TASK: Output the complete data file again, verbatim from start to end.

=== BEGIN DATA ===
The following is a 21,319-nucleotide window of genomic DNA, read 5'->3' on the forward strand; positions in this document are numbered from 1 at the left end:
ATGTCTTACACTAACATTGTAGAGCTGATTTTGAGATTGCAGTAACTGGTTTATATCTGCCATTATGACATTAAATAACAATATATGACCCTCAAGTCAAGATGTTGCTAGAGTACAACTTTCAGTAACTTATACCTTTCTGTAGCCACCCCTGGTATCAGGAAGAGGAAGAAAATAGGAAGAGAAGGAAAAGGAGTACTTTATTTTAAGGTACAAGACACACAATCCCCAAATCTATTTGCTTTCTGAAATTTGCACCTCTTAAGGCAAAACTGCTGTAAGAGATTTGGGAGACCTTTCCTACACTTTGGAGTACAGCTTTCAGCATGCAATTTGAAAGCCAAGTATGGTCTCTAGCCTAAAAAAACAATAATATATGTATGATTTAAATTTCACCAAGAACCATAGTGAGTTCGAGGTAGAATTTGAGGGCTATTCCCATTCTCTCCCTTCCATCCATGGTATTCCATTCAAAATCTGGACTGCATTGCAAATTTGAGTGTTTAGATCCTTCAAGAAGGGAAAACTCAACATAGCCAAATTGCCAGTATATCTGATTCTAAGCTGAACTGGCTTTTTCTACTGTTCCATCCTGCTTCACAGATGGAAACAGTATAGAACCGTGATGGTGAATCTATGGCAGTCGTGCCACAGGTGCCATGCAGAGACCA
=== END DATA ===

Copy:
The following is a 21,319-nucleotide window of genomic DNA, read 5'->3' on the forward strand; positions in this document are numbered from 1 at the left end:
ATGTCTTACACTAACATTGTAGAGCTGATTTTGAGATTGCAGTAACTGGTTTATATCTGCCATTATGACATTAAATAACAATATATGACCCTCAAGTCAAGATGTTGCTAGAGTACAACTTTCAGTAACTTATACCTTTCTGTAGCCACCCCTGGTATCAGGAAGAGGAAGAAAATAGGAAGAGAAGGAAAAGGAGTACTTTATTTTAAGGTACAAGACACACAATCCCCAAATCTATTTGCTTTCTGAAATTTGCACCTCTTAAGGCAAAACTGCTGTAAGAGATTTGGGAGACCTTTCCTACACTTTGGAGTACAGCTTTCAGCATGCAATTTGAAAGCCAAGTATGGTCTCTAGCCTAAAAAAACAATAATATATGTATGATTTAAATTTCACCAAGAACCATAGTGAGTTCGAGGTAGAATTTGAGGGCTATTCCCATTCTCTCCCTTCCATCCATGGTATTCCATTCAAAATCTGGACTGCATTGCAAATTTGAGTGTTTAGATCCTTCAAGAAGGGAAAACTCAACATAGCCAAATTGCCAGTATATCTGATTCTAAGCTGAACTGGCTTTTTCTACTGTTCCATCCTGCTTCACAGATGGAAACAGTATAGAACCGTGATGGTGAATCTATGGCAGTCGTGCCACAGGTGCCATGCAGAGACCA